GNU TeXmacs is a free wysiwyw (what you see is what you want) editing platform with special features for scientists. The software aims to provide a unified and user friendly framework for editing structured documents with different types of content: text, mathematics, graphics, interactive content. TeXmacs can also be used as an interface to many external systems for computer algebra, numerical analysis, and statistics. New presentation styles can be written by the user and new features can be added to the editor using Scheme.
GnuCash allows you to track bank accounts, stocks, income, and expenses. As quick and intuitive to use as a checkbook register, it is based on professional accounting principles to ensure balanced books and accurate reports. It is backed by an active development community and is blossoming into a full-fledged accounting system.
GNU Anubis is an SMTP message submission daemon. It represents an intermediate layer between the mail user agent (MUA) and mail transport agent (MTA), receiving messages from the MUA, applying to them a set of predefined changes, and finally inserting modified messages into an MTA routing network. The set of changes applied to a message is configurable on a system-wide and per-user basis. The built-in configuration language used for defining sets of changes allows for considerable flexibility and is easily extensible.
Scsh is a systems-programming environment for POSIX systems and Win32, embedded in the Scheme programming language. It includes a high-level process notation for writing shell-script like programs, with pipelines and redirections. Scsh additionally provides low-level access to POSIX primitives, plus important non-POSIX extensions such as sockets. Scsh is implemented on top of Scheme48, a portable bytecode implementation of Scheme. A number of user-contributed extensions are available, including an extensible HTTP and FTP server, a socket-level PostgreSQL interface, a programmable text formatting language, and a Postscript generation language.
Eleven is a programming language for creating robust, scalable Web applications quickly and easily. It offers a 20x programmer productivity increase over traditional server programming languages like ASP, PHP, and JSP by automating state management and taking control of the application's look and feel. From high-level source code with a simple, C-like syntax, the compiler generates complete, ready-to-run implementations in PHP or mod_perl. Applications maintain their state in a relational database and are inherently fault-tolerant, secure, and scalable.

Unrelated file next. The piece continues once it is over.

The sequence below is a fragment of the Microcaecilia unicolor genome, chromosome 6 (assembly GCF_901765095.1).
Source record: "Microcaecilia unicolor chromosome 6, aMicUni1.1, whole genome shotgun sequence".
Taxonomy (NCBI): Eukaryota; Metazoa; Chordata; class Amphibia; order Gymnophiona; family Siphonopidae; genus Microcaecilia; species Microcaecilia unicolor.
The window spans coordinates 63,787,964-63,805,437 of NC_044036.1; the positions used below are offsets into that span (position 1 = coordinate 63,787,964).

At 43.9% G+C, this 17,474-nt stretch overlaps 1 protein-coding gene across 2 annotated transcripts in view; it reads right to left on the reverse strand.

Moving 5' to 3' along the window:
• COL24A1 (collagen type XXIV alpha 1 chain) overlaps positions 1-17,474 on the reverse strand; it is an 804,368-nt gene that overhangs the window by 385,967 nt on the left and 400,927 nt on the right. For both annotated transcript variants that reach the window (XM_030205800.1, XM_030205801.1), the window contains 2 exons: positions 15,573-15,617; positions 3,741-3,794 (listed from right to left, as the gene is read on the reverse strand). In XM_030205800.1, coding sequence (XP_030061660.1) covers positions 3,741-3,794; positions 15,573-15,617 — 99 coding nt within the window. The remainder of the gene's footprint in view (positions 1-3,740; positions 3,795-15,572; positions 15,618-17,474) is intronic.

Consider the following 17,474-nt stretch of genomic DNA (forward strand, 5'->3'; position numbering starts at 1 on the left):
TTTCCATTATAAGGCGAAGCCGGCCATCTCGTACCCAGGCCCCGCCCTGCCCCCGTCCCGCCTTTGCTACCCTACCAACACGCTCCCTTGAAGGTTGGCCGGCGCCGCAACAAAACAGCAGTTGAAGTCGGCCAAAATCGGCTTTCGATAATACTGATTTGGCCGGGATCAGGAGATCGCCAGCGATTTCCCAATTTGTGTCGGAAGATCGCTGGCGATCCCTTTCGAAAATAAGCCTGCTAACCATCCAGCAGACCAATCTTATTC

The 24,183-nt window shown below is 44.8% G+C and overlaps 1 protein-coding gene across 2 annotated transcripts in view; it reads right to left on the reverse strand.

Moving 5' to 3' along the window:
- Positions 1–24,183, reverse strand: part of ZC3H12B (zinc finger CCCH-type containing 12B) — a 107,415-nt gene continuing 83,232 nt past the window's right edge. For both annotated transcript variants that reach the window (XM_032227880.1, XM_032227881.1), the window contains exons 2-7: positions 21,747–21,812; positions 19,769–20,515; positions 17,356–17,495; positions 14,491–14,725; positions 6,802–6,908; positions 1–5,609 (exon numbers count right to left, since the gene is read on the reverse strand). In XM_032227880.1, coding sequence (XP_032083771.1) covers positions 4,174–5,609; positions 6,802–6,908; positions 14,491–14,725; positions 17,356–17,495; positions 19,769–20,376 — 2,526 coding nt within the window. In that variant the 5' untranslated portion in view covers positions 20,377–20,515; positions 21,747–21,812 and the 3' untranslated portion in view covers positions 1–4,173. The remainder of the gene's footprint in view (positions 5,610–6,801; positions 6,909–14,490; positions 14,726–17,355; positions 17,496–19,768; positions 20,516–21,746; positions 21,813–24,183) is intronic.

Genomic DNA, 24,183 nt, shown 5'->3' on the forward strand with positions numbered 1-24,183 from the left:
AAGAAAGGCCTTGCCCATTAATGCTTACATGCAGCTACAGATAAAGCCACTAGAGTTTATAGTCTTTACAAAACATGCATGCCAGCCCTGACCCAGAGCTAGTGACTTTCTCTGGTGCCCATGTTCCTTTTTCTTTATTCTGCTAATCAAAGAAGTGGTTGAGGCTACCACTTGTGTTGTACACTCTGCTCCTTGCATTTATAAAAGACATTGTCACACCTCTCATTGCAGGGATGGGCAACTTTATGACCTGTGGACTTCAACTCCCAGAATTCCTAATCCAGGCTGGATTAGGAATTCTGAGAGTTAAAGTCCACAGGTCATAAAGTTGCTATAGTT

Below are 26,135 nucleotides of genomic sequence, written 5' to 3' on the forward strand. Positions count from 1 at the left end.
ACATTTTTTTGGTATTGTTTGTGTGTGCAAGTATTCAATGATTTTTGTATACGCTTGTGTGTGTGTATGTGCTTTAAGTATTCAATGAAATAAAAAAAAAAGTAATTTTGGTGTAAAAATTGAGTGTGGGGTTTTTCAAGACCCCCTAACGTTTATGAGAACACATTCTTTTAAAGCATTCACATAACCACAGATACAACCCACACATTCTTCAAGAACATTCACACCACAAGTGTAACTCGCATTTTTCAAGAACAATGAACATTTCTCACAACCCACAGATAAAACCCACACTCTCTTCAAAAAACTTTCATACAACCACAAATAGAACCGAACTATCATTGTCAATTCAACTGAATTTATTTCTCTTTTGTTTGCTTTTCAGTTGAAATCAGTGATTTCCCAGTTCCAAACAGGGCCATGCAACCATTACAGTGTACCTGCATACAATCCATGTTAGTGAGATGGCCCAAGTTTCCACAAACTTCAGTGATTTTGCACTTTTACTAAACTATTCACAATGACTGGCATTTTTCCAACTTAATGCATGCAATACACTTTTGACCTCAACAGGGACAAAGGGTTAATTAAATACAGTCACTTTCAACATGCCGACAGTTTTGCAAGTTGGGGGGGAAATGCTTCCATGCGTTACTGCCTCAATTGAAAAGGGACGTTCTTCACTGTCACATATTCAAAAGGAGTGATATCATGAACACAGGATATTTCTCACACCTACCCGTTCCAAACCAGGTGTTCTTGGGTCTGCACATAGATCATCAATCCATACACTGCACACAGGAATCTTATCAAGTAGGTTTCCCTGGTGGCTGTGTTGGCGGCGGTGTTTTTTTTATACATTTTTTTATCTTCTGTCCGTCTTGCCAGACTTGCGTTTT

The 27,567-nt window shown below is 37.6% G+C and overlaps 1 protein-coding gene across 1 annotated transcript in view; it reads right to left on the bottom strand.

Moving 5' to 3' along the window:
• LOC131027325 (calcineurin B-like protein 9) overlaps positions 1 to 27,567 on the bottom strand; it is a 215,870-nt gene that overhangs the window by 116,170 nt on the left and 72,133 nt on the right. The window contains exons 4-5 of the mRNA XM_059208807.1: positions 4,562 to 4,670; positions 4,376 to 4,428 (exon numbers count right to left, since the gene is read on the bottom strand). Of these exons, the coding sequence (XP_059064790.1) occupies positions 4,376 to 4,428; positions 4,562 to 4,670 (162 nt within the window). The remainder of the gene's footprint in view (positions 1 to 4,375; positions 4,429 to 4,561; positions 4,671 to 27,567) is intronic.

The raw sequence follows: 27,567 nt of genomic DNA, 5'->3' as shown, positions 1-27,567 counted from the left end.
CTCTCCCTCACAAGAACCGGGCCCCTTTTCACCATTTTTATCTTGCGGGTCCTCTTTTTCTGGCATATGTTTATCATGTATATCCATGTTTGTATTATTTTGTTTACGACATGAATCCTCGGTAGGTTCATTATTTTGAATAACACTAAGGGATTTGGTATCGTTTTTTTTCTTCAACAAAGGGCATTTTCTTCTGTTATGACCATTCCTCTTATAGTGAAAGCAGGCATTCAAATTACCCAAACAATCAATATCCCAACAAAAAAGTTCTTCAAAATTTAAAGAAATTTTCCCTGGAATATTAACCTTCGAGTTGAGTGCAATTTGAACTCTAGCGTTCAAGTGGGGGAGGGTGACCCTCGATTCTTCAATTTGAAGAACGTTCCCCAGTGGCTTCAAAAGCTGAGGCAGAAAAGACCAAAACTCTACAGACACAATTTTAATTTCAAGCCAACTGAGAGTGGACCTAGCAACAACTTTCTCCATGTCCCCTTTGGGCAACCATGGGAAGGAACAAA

bigloo-lib is a set of libraries for Bigloo, the Scheme programming language compiler. Most of the libraries are interfaces for various C libraries, such as the C runtime library, Gtk++, the LDAP client API, or the XML parser API. Other libraries are written entirely in pure Scheme, such as the HTTP library and the NODE library. The libraries are intended to make it easier to write programs in Bigloo scheme. bigloo-lib also provides a suitable framework to configure, compile, install, and deploy Bigloo libraries.
The Kawa Scheme System is a full Scheme implementation, completely written in Java. Scheme functions and files are automatically compiled into Java byte-codes. Kawa does some optimizations, and the compiled code runs at a reasonable speed. It provides the usual read-eval-print loop, as well as batch modes. The Kawa compilation framework is also useful for implementing other languages on top of JVM. There is active development of XQuery (the XML query language), and less active development of Emacs Lisp, Common Lisp, and EcmaScript.
Skribe is a text processor. It is a general purpose tool, but it best suits the writing of technical documents such as Web pages or technical reports, API documentation, etc. At first glance, it looks like a markup language such as HTML, so there is no need for computer programming skills to use it. A second look reveals that it is actually a true programming language based on Scheme, provided with high-level features (such as objects, higher order functions, regular and syntactic parsing, etc.). It is the successor of Scheme Scribe.
SCSS is an R6RS Scheme library for parsing, querying, and emitting style information compatible with the W3C Cascading Stylesheets recommendation. While SCSS does not itself provide any rendering functionality, it can provide style information to applications and libraries that do. SCSS includes a pluggable API for arbitrary document implementations that allows it to accomodate the full range of selector types described in the W3C recommendation; SDOM is supported out-of-the-box.